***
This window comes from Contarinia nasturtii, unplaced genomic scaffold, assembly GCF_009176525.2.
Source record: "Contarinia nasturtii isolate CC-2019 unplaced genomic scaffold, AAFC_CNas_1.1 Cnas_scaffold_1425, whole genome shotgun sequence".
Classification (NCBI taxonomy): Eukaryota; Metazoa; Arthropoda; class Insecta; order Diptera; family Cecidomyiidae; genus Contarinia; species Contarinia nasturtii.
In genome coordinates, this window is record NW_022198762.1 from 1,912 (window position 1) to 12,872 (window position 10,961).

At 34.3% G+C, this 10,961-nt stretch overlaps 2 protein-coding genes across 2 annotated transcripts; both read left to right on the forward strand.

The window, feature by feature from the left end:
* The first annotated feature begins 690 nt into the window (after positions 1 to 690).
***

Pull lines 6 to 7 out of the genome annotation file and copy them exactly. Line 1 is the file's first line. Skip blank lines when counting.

The window, feature by feature from the left end:
* The first annotated feature begins 690 nt into the window (after positions 1 to 690).